Sakura Matsuri: The Japanese Cherry Blossom Festival
April 29, 2017 at the Brooklyn Botanical Garden
I took time out of ‘MywalkinManhattan’ to visit Brooklyn and the Brooklyn Botanical Garden at 990 Washington Avenue (see review on TripAdvisor) for the annual ‘Sakura Matsuri’, the Japanese Cherry Blossom Festival that the garden hosts every year at this time to welcome in the blossoming of the cherry trees in the main part of the garden.
Needless to say, the gardens were mobbed with people. This festival has grown every year since I have been a member. When I first joined the gardens back in 2003 it was a much smaller festival but after a few articles in the New York Times, it has become quite the event.
The event features all sorts of activities such as traditional dance, music and fashion. There is even a traditional Japanese market with all sorts of products such as books, wraps of clothing, pillows and food. Chocolate sampling seemed to the most popular and those booths were practically fighting people off.
I got there so late since it is almost a two hour trip by public transportation. I arrived there by noon time and was able to cut in front of everyone through the Membership line. That saved about 45 minutes.
I was able to walk through the trees, dodging people taking pictures an picnicking on the grass. There were all sorts of concerts and fashion shows going on while I was walking around. Most of the events and workshops did not interest me but one.
The J-Music Ensemble of Brooklyn preformed in the Osborne Garden by the entrance of the garden. They were playing traditional Japanese video game music themes. This left me lost as I have not followed these video games in years and have not looked at Pokémon since I left FAO Schwarz over twenty years ago. Nothing was lost in the translation as the concert was excellent and did not feel that this really catered to kids. After just two songs, most of the little kids and their parents walked out of the concert. The most interesting part of the concert is that they had us sitting in blown up chairs of one of the characters of the cartoons.
The group like the audience was very multi-cultural as some of the members were from Japan, some from Brooklyn and others from all over the US. It seemed by the introduction, they were all living in Brooklyn now. What ever the situation, the music was wonderful and we all enjoyed the concert.
The best part of the day was just walking through the extensive gardens and the cherry trees. When walking through the row of trees closer to the Japanese Garden, the wind blew and I was walking through a sea of cherry petals. That was just amazing. I haven’t felt a high like that since I had a school of angel fish part in front of me on a reef off the coast of Bora Bora.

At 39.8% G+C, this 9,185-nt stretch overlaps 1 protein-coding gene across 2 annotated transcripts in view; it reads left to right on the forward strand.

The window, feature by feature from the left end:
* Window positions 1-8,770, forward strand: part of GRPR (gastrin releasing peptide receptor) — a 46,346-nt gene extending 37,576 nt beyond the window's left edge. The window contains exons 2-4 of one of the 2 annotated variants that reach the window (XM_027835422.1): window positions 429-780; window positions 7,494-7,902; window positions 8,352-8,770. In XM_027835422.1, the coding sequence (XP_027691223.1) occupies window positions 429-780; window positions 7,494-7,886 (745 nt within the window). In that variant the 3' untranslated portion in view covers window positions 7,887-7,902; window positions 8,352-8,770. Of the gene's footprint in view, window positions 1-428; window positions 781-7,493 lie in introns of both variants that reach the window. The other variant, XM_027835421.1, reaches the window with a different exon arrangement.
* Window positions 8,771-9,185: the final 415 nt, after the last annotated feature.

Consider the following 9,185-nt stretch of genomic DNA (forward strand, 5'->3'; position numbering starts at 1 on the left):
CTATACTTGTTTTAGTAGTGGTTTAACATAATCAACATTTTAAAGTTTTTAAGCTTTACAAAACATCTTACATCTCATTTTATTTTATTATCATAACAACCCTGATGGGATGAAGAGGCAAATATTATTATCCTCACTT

The rest of the afternoon I explored the rest of the gardens, walking through the Water, Rock and the Japanese gardens, looking over the plantings. I was sorry that I missed seeing Daffodil Hill when it is in full bloom and the Tulip gardens were just peaking in bloom. That was still a dazzling display of colors.
I walked out of the back part of the gardens and explored Prospect Park and the Prospect Park Zoo. Even that was mobbed with people from the garden displays spilling into the zoo. I got there in time to see the seal feeding and that is always fun. The seals seem to like an audience.
In search of something to eat, I avoided the fast food restaurants at the back of the park and explored Flatbush Avenue into Prospect-Lefferts neighborhood. This area is in the midst of a major gentrification. The last time I walked down Flatbush Avenue, I could see the changes starting and that was in February.
Four months later, I have seen about ten businesses close their doors with ‘For Rent’ signs on the windows and some of these businesses were neighborhood staples. There are two more apartment buildings opening up in the neighborhood and that will change the complexity of the area even more.
With Midwood, Kensington, Borough Park and Dittmas Park to the south of the neighborhood, the area is surrounded by middle-class enclaves that keep expanding. This area in just four months is going through a very quick transition as new people move into the area.
I avoided the ‘hipster’ restaurants that are so over-priced anyway and went back to ‘Family Pizza’ at 720 Flatbush Avenue (See review on TripAdvisor). The pizza is just amazing in this little hole in the wall pizzeria which has been family owned for years. The slices are huge and the sauce has some flavor to it. The guys are the counter are really nice too.
The rest of the afternoon I just explored the side streets and then made one last trip through the gardens. The cherry blossoms were not going to last past this weekend and I wanted to enjoy them one more time. It really is a beautiful park.